Europe needs to invest €300 billion per year to build relevant infrastructure over the next two years if it wants to reach its goals of becoming climate neutral by 2050 and reducing greenhouse gas emissions to net zero, a new study has shown.
According to the paper published in the journal Nature Climate Change, major investments in power generation from renewable energies, electricity grids, storage devices and other infrastructure are urgently required across the EU and neighbouring countries.
To reach this conclusion, the authors of the study built on 56 relevant technology and investment studies from academia, industry and the public sector. They focused on the countries in the EU but also took into account data on the UK, Norway and Switzerland.
In their view, the most dramatic increase in the need for investment is in power generation from renewable energies.
“In order to drive forward the decarbonization of all areas of life, around €75 billion need to be invested in solar and wind power plants in the coming years. This is €24 billion more per year than in the recent past,” Bjarne Steffen, a professor at the Swiss Federal Institute of Technology in Zürich and co-author of the study, said in a media statement.
The situation is similar when it comes to the expansion of distribution networks and railways. In these areas, too, 40% to 60% additional financial flows are required compared to the 2016–2020 period to expand electrification and shift traffic from road to rail.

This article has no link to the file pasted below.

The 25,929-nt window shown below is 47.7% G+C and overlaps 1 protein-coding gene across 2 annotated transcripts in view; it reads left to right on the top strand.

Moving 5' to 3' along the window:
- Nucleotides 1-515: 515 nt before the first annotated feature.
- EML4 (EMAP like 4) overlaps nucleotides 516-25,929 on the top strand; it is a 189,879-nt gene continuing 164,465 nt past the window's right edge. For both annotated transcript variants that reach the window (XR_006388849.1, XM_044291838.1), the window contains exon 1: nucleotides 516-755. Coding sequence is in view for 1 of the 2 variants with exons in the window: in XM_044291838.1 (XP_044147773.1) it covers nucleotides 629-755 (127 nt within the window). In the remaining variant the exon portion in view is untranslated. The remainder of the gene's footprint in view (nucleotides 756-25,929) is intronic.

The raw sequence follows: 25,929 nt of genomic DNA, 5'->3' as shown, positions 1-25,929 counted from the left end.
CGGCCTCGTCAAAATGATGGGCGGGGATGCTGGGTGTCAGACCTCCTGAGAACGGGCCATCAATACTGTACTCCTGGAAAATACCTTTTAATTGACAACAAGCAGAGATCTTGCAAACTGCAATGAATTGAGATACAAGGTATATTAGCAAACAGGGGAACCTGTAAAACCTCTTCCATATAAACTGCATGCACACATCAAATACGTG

Steffen and his co-author Lena Klaaßen also noted that the war in Ukraine is reinforcing these trends further.
“To import as little gas as possible from Russia, Europe would have to invest around €10 billion more per year in solar energy and wind power. In comparison, significantly less investment—around €1.5 billion per year—is needed in additional natural gas infrastructure such as LNG terminals,” Steffen said.
According to the paper, fossil fuels such as coal, oil and gas are likely to tie up less capital in the future in Europe. The investment required in conventional power plants in particular is set to fall by 70% within the space of a few years.
Klaaßen pointed out that the money to make such big investments is readily available in Europe —given the size of the continent’s equity and bond markets. The main challenge, however, is to put the necessary political policies in place quickly enough to ensure that capital flows into the right projects.
“Political measures should be tailored to funding in those sectors where there is the greatest need for investment,” she explained. “For example, existing regulations in the EU focus on identifying sustainable securities, despite the fact that important climate-relevant infrastructure is not at all financed via the equity markets.”
The researcher mentioned that the expansion of renewable energies, in contrast, is often made possible by private investors such as pension funds and banks. Yet, the data show that the public sector could minimize its risk through revenue warranties and by making approval procedures as quick and predictable as possible.